Shamima Begum: Teenager's mother asks for 'act of mercy'
The mother of Shamima Begum has urged the government to reconsider the decision to revoke her daughter's British citizenship.
A letter to the Home Office from the family's lawyer - written on behalf of Asma Begum - asked the Home Office to do so as "an act of mercy".
It said this was in light of the news the teenager's newborn son had died last week.
Ms Begum left London to join the Islamic State group when she was 15.
When she was found in a Syrian refugee camp last month, she gave an interview in which she said did not regret joining IS.
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In the letter, the family's lawyer Tasnime Akunjee said "it is extremely unlikely that Shamima will be in a ﬁt state to make any rational decisions".
He said the family had not yet been in direct contact with the 19-year-old.
Asking for a reply within 24 hours, he continued: "You will appreciate there are immediate fears for Shamima's health and safety, and the matter is urgent."
Shortly after the birth of her son, Jarrah, Ms Begum told the BBC she wished her child to be raised in the UK.
But Jarrah died on Thursday, according to a medical certificate that gave pneumonia as the cause of death. He was less than three weeks old.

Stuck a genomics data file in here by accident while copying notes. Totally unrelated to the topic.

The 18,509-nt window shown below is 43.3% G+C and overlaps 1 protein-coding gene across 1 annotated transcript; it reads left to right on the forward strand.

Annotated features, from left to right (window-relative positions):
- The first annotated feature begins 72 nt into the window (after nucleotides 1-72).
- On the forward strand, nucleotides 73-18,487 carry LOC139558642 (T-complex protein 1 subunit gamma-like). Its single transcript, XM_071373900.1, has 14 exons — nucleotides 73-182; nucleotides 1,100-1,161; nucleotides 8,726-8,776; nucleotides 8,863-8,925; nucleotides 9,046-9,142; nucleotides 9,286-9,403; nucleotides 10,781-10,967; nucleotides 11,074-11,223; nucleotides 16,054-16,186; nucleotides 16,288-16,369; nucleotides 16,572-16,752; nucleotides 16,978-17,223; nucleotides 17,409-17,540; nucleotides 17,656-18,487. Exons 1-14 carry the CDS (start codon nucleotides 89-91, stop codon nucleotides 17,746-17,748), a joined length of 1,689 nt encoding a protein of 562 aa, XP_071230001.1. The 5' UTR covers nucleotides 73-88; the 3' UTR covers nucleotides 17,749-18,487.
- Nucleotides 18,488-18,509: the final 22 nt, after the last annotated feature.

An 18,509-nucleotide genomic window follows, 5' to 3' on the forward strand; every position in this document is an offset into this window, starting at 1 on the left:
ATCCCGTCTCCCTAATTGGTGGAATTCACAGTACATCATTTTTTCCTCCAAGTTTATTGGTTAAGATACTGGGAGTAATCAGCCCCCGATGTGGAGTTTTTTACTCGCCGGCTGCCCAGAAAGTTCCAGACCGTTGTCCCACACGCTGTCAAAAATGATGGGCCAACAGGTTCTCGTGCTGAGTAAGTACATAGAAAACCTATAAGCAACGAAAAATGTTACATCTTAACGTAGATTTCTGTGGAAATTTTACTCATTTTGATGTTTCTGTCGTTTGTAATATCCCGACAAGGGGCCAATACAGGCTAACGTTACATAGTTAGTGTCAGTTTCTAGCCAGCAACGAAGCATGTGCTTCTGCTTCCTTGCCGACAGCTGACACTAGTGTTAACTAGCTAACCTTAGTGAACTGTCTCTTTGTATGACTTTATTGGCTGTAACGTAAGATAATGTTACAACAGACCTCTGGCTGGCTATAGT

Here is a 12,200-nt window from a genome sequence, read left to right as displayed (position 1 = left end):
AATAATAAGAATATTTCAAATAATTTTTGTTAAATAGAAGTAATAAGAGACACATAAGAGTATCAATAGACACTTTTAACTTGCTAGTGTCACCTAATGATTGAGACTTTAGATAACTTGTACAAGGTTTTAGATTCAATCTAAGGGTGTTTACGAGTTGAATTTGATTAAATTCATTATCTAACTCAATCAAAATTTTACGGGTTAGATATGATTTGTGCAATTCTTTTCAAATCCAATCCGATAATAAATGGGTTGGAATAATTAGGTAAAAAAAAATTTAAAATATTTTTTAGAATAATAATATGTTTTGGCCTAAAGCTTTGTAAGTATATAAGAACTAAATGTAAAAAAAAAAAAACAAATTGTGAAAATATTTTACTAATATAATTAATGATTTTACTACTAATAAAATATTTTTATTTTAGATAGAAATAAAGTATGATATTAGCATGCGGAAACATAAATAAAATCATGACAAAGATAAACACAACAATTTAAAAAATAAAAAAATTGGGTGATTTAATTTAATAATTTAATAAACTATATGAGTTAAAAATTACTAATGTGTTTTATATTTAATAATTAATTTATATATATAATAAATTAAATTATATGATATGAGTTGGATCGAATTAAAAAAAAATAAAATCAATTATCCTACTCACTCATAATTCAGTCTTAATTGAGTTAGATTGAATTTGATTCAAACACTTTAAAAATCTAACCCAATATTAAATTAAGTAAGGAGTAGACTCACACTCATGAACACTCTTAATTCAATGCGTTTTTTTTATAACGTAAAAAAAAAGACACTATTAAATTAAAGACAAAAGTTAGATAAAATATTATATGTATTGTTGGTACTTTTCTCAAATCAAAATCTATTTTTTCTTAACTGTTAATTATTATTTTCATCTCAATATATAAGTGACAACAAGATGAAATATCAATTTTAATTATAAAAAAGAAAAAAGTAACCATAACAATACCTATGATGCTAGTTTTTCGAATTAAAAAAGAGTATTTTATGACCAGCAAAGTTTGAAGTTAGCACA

Because the baby was born before Ms Begum was deprived of UK citizenship by the Home Office, he was considered British.
The home secretary has been criticised for refusing to allow Ms Begum to return to the UK with her child.
Other citizenship cases
Ms Begum's sister, Renu, wrote to him two weeks ago on behalf of the family challenging the decision to remove citizenship - which she described as Shamima's "only hope at rehabilitation".
In a BBC interview last month, Shamima Begum said although it was "wrong" that innocent people had died in the 2017 Manchester Arena attack, it was "kind of retaliation" for attacks on IS.
Details have also emerged of two more women from the UK, who are in Syrian camps with their young children, who have been stripped of their citizenship.
Sources told the BBC that the decision to remove their citizenship was taken by the former Home Secretary Amber Rudd.
Reema Iqbal and her sister, Zara, from east London, were first named by the Sunday Times, quoting legal sources.